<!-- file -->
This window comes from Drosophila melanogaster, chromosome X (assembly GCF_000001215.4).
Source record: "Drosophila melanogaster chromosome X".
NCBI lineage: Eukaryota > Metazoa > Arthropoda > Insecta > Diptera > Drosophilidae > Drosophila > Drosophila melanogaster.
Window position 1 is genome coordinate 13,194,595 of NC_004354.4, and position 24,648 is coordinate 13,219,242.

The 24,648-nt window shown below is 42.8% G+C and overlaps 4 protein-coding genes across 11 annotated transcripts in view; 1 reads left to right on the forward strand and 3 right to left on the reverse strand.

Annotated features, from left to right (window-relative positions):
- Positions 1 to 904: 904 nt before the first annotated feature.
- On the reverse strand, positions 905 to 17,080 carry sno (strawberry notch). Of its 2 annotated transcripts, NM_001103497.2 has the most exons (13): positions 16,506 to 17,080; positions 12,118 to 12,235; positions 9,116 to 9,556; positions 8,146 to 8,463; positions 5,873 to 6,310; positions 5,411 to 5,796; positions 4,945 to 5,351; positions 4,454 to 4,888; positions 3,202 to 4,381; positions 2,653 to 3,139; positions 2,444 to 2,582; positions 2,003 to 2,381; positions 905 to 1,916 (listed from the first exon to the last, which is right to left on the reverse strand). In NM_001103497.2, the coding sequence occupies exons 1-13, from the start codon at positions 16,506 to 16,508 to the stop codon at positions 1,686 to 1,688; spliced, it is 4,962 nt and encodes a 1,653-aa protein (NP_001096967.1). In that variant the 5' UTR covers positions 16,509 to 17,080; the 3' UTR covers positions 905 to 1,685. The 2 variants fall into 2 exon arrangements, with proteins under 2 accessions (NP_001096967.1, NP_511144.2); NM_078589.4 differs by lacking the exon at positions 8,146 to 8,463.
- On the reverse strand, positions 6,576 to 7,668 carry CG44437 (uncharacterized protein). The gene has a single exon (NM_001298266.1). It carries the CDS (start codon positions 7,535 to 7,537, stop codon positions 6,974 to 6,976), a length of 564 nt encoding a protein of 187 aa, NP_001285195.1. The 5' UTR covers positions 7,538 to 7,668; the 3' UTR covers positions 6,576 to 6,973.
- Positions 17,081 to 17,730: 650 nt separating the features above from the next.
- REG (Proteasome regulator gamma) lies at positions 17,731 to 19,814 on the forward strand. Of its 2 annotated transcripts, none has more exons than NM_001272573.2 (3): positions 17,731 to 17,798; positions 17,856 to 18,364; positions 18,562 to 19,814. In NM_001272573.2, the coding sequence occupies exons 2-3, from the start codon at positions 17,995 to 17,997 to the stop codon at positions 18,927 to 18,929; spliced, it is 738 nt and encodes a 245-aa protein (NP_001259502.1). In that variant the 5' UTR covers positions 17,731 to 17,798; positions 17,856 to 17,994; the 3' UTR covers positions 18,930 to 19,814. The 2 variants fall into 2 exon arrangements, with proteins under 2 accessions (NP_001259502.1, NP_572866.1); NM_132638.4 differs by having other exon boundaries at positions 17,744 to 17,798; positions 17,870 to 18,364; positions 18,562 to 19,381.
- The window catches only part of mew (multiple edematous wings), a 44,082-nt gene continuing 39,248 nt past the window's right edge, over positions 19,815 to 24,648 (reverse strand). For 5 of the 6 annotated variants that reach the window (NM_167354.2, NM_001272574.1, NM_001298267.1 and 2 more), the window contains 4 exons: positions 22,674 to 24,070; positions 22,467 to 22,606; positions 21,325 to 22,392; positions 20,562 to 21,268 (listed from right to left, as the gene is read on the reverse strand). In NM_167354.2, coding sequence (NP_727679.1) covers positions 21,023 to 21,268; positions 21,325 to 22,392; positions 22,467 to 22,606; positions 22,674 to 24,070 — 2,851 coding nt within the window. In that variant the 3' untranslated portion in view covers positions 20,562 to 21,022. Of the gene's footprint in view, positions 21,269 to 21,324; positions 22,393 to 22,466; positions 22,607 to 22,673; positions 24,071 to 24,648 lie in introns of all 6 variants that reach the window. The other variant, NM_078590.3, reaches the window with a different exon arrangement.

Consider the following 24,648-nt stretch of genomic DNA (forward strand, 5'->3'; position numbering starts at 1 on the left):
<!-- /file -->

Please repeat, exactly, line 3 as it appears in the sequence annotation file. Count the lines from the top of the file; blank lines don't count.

NCBI lineage: Eukaryota > Metazoa > Arthropoda > Insecta > Diptera > Drosophilidae > Drosophila > Drosophila melanogaster.